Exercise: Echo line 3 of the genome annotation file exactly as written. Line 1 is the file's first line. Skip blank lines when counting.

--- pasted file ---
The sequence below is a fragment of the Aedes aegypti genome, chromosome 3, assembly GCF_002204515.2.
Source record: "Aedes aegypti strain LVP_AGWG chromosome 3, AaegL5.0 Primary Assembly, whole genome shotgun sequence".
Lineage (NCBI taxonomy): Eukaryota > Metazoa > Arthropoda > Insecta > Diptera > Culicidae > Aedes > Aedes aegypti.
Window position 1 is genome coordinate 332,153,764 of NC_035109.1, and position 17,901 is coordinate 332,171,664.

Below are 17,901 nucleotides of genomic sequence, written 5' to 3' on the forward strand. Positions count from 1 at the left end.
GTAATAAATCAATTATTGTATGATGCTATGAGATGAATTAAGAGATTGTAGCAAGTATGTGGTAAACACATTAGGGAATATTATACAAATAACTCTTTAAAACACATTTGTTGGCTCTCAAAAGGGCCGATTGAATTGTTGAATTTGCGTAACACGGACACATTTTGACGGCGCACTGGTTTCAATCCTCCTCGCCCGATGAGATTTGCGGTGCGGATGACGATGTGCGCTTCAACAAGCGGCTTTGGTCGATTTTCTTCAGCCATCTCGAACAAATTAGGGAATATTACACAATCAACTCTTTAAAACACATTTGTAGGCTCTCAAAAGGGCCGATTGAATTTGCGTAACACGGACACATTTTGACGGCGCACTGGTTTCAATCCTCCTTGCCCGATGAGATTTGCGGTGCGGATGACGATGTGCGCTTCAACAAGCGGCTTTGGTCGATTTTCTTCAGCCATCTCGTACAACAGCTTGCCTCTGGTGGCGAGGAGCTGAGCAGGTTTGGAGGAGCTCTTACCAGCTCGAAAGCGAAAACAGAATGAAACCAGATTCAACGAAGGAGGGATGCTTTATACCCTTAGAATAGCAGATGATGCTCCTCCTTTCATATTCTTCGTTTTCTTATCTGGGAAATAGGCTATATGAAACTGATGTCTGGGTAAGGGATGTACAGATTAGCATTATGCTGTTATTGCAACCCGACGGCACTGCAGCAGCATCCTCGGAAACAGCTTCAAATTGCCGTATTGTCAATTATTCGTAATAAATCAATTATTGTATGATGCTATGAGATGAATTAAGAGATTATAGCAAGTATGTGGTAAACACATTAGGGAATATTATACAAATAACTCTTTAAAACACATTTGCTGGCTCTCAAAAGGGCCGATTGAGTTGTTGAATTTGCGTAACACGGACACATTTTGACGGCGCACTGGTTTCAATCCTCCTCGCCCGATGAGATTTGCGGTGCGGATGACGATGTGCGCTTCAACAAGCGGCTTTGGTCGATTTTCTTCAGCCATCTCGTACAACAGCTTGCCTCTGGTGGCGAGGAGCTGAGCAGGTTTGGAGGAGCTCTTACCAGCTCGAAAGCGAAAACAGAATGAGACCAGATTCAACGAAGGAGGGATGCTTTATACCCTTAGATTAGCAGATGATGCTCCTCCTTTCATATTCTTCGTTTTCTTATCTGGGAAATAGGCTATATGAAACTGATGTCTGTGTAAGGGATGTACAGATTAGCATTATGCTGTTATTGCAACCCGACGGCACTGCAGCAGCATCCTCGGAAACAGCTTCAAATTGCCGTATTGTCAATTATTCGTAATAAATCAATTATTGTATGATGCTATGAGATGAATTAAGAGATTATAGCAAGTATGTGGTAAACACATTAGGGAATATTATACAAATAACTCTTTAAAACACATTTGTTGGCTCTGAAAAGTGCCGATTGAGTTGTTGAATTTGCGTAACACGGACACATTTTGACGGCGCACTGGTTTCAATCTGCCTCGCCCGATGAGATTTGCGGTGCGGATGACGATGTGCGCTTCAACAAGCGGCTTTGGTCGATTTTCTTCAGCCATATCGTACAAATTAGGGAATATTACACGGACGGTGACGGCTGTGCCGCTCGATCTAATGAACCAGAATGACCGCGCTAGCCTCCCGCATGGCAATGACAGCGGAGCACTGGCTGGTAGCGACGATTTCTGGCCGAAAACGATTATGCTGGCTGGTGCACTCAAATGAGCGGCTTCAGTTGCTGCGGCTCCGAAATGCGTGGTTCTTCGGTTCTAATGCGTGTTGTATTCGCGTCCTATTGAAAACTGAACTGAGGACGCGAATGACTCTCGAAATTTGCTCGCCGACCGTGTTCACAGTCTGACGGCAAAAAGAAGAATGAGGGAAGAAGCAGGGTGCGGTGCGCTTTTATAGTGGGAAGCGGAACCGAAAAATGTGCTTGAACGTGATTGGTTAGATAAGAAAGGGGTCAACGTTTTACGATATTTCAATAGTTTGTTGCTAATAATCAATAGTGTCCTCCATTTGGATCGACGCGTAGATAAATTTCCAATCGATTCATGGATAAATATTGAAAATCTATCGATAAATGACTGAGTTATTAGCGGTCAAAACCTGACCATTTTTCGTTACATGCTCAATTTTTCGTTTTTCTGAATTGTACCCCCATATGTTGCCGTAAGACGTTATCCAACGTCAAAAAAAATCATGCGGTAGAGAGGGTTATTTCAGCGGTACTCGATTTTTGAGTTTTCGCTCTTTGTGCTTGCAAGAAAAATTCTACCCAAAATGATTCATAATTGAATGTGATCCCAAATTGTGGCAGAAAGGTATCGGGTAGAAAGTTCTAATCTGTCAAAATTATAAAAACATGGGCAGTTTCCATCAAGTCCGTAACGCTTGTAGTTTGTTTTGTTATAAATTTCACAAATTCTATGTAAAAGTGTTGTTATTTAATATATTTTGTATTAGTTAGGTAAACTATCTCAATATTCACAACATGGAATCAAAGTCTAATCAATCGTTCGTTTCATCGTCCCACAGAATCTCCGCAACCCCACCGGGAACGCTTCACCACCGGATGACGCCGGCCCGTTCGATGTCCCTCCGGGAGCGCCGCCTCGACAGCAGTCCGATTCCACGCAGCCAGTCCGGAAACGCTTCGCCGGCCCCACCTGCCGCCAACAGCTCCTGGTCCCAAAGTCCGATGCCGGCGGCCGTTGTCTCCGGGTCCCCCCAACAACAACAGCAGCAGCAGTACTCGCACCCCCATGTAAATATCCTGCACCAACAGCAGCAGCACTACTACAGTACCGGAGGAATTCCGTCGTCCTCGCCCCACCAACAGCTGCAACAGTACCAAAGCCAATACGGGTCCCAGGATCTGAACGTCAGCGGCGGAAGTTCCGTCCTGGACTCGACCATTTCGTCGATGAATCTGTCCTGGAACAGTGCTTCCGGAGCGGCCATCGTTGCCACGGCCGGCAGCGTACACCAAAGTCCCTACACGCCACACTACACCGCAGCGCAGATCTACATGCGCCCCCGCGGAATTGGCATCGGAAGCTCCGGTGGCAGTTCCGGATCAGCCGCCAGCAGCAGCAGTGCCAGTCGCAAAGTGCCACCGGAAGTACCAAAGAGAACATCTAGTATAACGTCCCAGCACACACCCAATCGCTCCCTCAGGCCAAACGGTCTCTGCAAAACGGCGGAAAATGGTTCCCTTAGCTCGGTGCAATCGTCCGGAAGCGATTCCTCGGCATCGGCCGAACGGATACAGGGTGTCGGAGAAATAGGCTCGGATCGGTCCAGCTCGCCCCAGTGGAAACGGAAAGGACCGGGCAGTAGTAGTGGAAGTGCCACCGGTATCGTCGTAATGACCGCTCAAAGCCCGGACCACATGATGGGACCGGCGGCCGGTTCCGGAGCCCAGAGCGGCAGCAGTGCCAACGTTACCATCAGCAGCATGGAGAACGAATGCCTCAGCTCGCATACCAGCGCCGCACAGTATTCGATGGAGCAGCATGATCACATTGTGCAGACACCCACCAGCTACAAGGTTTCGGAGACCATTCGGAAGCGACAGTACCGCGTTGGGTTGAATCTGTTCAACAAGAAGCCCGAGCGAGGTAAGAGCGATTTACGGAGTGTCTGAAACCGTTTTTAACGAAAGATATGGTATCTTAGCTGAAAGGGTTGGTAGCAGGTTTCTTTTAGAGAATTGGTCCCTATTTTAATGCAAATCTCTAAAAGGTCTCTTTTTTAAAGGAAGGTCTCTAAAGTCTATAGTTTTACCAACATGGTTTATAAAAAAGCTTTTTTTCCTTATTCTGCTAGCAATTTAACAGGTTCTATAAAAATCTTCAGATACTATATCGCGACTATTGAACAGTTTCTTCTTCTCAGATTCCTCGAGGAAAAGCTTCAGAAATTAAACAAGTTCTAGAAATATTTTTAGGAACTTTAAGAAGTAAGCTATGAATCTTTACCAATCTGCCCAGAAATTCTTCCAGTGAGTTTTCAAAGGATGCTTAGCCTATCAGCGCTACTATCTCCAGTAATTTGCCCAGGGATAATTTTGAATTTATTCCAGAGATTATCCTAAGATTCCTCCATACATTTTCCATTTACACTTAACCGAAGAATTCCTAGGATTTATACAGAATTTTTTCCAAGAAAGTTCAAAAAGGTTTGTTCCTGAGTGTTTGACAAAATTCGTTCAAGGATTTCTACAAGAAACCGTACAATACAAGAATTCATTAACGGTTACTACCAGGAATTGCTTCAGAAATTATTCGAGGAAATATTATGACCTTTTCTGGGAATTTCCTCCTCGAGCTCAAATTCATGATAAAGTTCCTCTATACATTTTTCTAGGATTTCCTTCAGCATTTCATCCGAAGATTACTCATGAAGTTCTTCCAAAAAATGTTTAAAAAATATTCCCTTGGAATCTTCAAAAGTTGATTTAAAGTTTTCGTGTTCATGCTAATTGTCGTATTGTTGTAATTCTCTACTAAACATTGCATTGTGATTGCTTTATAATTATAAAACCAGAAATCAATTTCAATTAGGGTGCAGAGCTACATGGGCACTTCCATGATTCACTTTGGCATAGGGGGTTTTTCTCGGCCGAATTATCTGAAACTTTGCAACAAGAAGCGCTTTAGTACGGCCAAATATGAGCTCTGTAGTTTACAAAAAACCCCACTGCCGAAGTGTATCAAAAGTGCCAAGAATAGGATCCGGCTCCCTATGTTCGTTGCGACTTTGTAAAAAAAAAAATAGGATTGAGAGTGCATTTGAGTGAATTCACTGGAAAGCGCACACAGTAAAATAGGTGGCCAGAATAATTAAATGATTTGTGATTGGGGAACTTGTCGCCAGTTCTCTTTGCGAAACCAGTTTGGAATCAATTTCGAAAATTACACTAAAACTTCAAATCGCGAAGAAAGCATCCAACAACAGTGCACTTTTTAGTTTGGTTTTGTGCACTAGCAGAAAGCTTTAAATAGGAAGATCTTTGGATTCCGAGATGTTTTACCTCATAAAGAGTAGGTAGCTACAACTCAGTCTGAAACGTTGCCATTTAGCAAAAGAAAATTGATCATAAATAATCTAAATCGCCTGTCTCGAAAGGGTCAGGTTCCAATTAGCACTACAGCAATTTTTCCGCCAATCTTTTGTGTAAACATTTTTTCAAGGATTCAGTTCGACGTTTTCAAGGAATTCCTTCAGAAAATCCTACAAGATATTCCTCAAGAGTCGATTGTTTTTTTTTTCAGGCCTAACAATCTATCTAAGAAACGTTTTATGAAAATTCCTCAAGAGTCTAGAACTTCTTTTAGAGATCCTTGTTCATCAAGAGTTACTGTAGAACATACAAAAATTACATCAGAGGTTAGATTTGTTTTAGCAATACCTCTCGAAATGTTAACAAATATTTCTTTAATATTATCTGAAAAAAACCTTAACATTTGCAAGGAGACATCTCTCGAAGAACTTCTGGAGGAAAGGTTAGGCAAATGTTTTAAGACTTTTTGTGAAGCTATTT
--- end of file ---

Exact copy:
Lineage (NCBI taxonomy): Eukaryota > Metazoa > Arthropoda > Insecta > Diptera > Culicidae > Aedes > Aedes aegypti.